Calligraphy and hand lettering is the craft of turning writing into art, you could describe it as a way of adding a decorative dimension to simple words.
Calligraphy and hand lettering have recently grown in popularity. This could be influenced by the introduction of new calligraphy tools and more accessible tutorials on designing beautiful calligraphy creations being shared on social media.
Tools For Calligraphy And Hand Lettering
Calligraphy And Hand Lettering: Getting Started
There are two key elements that influence the shape of your letter within calligraphy and hand lettering, these include, the angle of your writing, the height of each letter, and the widths of your upstrokes and downstrokes (the thick and thin strokes).
Choosing Your Pen
The type of calligraphy or hand lettering you wish to achieve will influence the type of pen you need to use.
Brush pens offer a more fluid, scripted calligraphy type. You can get a number of different types of brush tipped pens, one with a more rigid tip and one with a more flexible tip. A more rigid tip is usually better for beginners as it helps to identify how to hold your pen.
Aquash Water Brush
Water brushes also offer a scripted calligraphy effect; however, you have to keep dipping the tip in ink as the colour fades after just a few letters. Of course, this is great if this is the effect you’re after.
Ball Point Fine Liners
Ball point pens are regularly used in the modern-day calligraphy circle and can be used to create ‘Fake Calligraphy’. Basically, Fake Calligraphy is where you write out your word as you would in normal calligraphy. The only difference is, to create the thick and thin line effect, you need to do an outline on the downstrokes of your words. You can either leave this as it as an outline or you can go back and colour in the outline.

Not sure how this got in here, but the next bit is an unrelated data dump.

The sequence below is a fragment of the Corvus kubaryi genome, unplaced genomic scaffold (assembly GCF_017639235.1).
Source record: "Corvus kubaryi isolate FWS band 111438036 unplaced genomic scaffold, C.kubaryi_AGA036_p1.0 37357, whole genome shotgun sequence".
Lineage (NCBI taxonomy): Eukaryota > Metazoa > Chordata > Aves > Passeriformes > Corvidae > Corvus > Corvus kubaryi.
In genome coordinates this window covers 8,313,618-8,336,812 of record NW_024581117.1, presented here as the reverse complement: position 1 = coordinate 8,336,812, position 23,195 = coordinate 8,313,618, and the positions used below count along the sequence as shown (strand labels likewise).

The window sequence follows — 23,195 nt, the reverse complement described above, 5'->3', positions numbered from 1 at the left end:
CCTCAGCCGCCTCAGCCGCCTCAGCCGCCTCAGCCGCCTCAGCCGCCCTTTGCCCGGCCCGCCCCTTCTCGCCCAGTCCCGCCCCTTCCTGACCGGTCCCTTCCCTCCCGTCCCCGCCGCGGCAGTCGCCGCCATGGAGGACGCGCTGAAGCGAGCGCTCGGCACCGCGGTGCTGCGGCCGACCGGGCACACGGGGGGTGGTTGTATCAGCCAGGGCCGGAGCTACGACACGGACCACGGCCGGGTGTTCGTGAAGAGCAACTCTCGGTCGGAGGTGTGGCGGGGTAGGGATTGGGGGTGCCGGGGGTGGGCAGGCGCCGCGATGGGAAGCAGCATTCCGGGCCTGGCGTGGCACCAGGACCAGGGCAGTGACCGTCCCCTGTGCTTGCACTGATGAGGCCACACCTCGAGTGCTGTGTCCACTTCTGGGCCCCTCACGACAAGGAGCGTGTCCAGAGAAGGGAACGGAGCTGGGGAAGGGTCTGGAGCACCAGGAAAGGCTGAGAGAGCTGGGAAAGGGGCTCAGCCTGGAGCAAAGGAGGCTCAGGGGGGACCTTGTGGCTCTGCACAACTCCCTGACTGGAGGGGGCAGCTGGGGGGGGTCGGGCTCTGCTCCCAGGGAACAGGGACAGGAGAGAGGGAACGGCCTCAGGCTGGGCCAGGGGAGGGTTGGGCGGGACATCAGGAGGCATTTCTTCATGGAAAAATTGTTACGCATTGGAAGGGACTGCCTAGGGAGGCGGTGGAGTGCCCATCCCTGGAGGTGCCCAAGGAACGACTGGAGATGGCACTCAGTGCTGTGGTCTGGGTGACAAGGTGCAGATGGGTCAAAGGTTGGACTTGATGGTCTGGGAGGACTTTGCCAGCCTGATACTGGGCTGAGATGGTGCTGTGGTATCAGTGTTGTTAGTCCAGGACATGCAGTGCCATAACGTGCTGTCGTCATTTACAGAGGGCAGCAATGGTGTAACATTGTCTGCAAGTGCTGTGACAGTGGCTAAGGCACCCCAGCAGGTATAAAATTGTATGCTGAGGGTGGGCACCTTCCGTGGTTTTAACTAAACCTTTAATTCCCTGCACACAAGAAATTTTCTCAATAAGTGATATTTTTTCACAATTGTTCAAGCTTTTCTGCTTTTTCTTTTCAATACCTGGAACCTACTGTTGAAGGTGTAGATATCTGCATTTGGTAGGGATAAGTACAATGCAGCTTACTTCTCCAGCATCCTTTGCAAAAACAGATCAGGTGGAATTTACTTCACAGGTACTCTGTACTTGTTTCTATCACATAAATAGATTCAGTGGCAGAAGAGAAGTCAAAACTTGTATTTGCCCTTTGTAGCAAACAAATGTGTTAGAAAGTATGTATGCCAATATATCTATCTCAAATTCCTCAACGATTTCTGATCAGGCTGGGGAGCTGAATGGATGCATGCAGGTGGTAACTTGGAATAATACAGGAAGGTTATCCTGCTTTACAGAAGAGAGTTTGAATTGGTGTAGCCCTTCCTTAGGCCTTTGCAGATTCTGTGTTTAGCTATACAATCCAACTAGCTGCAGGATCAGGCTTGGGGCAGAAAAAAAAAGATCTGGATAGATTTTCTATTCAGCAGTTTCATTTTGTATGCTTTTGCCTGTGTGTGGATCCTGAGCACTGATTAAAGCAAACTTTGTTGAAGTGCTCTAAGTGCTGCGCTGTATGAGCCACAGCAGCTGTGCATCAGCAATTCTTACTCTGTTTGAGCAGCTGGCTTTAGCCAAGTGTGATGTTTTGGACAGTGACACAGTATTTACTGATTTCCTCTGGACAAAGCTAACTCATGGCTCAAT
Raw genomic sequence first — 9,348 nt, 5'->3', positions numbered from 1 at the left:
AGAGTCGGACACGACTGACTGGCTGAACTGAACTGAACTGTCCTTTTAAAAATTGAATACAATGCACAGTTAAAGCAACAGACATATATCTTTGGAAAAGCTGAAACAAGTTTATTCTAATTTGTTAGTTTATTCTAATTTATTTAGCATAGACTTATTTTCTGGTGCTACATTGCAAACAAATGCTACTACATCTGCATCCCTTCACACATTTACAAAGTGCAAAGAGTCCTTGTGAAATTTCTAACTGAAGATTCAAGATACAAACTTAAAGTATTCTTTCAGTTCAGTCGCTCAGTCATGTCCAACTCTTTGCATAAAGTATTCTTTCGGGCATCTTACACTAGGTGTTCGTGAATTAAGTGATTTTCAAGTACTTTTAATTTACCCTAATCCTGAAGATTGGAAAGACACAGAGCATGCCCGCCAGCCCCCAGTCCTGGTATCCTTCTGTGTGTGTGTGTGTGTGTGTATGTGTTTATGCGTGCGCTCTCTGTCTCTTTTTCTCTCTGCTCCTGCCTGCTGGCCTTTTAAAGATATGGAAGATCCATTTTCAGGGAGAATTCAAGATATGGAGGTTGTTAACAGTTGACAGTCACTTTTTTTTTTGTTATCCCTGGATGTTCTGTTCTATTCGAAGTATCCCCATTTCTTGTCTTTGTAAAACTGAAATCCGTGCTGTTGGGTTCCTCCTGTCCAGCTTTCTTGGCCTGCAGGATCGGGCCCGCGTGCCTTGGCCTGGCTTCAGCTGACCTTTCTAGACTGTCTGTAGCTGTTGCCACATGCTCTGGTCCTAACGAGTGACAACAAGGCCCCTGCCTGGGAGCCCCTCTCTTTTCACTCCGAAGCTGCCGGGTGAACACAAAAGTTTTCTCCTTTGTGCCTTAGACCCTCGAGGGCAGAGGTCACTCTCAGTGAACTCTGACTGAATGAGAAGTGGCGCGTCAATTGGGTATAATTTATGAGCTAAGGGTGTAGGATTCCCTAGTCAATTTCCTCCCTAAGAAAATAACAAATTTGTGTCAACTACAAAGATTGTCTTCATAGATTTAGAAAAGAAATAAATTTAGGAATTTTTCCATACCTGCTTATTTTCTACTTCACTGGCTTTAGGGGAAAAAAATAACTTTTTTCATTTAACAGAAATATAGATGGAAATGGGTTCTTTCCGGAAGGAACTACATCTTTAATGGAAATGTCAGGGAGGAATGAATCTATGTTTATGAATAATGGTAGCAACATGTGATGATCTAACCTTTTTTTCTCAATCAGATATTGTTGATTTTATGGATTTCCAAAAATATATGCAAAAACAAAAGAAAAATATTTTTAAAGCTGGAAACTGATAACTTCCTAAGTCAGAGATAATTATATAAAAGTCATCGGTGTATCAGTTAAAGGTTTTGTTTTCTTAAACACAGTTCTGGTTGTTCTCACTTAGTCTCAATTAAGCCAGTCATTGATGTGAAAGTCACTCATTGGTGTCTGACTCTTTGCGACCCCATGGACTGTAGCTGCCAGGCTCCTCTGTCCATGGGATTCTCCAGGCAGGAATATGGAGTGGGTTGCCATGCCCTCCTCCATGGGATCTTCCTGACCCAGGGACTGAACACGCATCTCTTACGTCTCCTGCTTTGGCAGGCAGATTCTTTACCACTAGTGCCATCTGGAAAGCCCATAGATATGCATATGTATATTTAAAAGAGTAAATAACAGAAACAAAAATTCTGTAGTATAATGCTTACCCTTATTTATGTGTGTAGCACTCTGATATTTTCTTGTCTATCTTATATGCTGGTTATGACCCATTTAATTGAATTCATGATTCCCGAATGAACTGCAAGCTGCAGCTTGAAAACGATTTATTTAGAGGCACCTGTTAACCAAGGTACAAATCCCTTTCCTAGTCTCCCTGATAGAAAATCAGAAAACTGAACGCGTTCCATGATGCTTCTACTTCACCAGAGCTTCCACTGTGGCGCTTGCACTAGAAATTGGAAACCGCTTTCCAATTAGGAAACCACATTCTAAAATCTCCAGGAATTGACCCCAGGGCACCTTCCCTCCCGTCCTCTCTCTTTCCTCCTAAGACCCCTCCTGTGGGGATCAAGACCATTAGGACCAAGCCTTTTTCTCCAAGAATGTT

Practicing Your Upstrokes and Downstrokes
It’s a great idea to practice your upstrokes – the thin strokes – and your downstrokes- the thick strokes, by simply drawing a wavy line a few times and then individually practicing each stroke too. This helps you define how you should be holding your pen and at what angle.
To get started with lettering it’s a great idea to draw out four lines about a small ruler width apart from one another. This will help you to gauge how large your letters need to be.
Your smaller letters such as ‘a’ and ‘e’ will fit between the central two lines, your ascending letters such as ‘t’ and ‘h’ will fit between the top line and the third line and your descending letter such as ‘j’ and ‘g’ will fit between the second and fourth line.
Write out the alphabet individually (both in capitals and lowercase) to decide how you prefer to write each letter – there are a few ways you can do most letters so you may prefer one to another.
Practice makes perfect. The more you persist and practice with calligraphy and hand lettering the better you’ll get, you may even find you’ll pick up more techniques than you knew existed.
More Resources For Beginners To Calligraphy And Hand Lettering
This video from Amanda is great for any first-time calligraphers!
We hope you’ve enjoyed learning more about calligraphy and hand lettering.
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